This article is a compilation of all the things I wish someone had told me when I first started practicing speaking Korean. None of them are ‘hacks’ – I’m not going to give you a list of 10 Korean slangs that would ‘make you sound like a native’, or cool phrases that’ll help you impress your language exchange partner.
What I’d like to share with you, instead, is a collection of ‘patterns’ that I have picked up over the years, while I was studying Korean. Some of them are grammar structures, while others are quirks I find unique to the Korean language.
Things start out great. You’re going through your textbooks one chapter a day and you spend every waking moment revising your Anki decks. You start your day with Duolingo and end it with Memrise. On some days, it feels like fluency is almost within reach.
When I first bought the plane ticket to Seoul, I was extremely excited. Not just about experiencing the food and culture of South Korea, but also at the opportunity to finally practice speaking the language. I had been doing language exchanges for about two years, but nothing face-to-face. And since I was going to be there for 3 weeks, I’d expected to get a lot of practice out of this trip, just by being physically in South Korea.
And it turned out that wasn’t the case. At least, not really. I’d gone into this with minimal preparation (I’d picked up a phrasebook) and a vague notion of improving my Korean skills just by surrounding myself with the language. Simply put, I’d kind of expected that just by putting myself in a purely Korean environment, my brain would somehow absorb all the knowledge by osmosis and magically activate half of my passive vocabulary.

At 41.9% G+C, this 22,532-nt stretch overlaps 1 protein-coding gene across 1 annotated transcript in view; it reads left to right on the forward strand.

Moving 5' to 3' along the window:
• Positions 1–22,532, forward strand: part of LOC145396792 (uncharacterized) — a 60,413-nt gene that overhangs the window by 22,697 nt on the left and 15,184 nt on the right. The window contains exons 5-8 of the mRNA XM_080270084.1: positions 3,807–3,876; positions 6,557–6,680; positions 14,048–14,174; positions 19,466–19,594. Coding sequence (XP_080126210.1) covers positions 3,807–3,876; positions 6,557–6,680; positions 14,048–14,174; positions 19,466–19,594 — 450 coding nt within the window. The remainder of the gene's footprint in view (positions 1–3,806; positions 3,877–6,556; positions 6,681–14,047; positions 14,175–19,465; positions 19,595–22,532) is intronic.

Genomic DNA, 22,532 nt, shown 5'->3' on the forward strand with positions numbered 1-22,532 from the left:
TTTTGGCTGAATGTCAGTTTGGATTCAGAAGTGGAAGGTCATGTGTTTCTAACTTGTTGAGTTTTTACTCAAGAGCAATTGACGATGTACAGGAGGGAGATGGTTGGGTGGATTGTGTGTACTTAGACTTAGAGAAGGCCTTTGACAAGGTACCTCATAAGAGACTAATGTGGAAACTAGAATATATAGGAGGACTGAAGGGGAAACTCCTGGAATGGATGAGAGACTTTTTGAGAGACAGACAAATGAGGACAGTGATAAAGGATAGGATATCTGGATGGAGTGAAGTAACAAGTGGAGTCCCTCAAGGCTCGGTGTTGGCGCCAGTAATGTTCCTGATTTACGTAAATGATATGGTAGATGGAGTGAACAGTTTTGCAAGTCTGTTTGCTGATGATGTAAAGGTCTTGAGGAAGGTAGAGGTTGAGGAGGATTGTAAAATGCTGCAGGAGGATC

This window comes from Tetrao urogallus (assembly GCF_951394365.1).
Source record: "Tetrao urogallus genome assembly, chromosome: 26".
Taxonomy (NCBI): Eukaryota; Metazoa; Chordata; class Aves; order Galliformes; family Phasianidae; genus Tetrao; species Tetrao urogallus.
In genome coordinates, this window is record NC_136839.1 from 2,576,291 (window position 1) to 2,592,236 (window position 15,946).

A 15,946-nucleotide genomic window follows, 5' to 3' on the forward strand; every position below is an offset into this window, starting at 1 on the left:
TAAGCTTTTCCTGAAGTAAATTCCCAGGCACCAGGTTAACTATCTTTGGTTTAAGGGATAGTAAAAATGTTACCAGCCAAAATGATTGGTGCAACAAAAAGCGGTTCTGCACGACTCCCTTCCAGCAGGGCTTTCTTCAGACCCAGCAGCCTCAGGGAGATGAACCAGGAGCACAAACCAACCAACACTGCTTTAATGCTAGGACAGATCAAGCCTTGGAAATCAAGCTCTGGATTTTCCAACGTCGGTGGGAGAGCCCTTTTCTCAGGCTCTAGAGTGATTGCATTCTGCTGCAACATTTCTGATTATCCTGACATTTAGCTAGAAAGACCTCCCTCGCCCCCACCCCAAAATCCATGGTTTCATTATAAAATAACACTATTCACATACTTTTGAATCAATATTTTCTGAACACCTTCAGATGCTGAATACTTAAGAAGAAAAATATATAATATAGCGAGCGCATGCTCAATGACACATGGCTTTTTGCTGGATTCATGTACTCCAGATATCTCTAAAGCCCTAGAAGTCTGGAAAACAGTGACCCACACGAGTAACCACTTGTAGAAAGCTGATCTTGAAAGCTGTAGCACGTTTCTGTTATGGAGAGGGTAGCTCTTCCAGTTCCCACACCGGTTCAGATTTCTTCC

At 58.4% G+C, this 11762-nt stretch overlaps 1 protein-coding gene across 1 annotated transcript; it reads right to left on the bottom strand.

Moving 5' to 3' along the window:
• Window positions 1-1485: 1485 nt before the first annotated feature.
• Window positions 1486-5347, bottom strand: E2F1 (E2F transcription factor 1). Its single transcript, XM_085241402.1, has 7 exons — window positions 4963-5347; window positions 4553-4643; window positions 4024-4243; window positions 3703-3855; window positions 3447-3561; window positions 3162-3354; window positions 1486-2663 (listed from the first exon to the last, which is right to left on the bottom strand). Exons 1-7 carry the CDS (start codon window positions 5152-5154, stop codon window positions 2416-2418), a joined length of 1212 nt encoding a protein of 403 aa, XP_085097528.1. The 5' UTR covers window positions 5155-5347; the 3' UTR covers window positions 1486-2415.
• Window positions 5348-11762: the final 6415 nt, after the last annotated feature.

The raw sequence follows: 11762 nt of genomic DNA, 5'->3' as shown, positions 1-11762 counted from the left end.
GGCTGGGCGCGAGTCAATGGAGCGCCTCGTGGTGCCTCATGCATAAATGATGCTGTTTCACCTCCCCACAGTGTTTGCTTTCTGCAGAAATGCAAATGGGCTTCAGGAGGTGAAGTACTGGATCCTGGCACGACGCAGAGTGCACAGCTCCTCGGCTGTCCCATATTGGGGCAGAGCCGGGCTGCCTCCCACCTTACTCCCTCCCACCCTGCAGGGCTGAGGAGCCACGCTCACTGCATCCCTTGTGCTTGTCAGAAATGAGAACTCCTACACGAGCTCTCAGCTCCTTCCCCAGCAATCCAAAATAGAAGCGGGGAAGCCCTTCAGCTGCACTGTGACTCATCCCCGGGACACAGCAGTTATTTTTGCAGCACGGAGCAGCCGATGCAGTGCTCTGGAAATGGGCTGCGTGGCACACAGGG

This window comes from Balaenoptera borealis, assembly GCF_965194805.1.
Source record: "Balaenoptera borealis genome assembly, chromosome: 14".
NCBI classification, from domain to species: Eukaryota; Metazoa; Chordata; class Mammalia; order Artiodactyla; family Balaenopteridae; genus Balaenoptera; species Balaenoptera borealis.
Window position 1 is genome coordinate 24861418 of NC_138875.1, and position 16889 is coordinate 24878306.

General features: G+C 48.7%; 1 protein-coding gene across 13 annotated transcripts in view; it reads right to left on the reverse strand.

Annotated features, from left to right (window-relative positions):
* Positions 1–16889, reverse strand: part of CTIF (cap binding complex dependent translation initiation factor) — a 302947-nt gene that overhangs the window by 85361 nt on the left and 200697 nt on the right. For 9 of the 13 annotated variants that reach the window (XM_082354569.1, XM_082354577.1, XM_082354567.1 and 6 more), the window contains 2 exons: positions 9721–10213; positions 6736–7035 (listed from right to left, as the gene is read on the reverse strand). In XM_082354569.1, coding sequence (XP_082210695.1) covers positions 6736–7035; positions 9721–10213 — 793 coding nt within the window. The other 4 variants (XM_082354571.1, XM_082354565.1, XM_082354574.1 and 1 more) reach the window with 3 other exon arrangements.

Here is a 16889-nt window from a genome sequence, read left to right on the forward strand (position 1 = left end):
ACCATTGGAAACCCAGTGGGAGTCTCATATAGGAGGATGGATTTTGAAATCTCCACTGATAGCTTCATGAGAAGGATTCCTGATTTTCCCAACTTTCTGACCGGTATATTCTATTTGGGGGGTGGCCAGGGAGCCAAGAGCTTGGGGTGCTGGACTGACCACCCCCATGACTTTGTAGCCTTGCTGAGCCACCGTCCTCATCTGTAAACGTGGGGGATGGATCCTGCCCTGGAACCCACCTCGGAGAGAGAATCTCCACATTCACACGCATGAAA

Writing letters has always been one of
my favourite things to do. As a language learner, I find it to be one of the
most effective ways to practice my target language. It is essentially writing
exercise, vocabulary revision, reading comprehension practice and cultural
exchange rolled into one.
If you’re old-fashioned like me, snail mail would be right up your alley. But if you prefer something more fast-paced, you might want to start with email.
Writing is extremely important when it comes to language learning, because, like speaking, it is how you communicate with native speakers, and communication is kind of the whole point of acquiring a new language. Most people start small with things like writing their memos or keeping a journal in their target language.
As you progress, however, you might move on to more challenging exercises. You can start a blog and review things. You can write essays or stories and post them online. There is an endless list of things you can do when it comes to improving your writing skills, but what I’m about to suggest is perfect if you’re:
Ever find yourself struggling to recall certain words in the middle of a conversation, even though you have no problem understanding those words when you encounter them elsewhere?
That’s because the words you’re trying to recall are part of your passive vocabulary.
Passive vocabulary refers to the words that you understand but aren’t able to recall quickly without being prompted. Active vocabulary, on the other hand, refers to the words that you can summon at will, whenever you need it.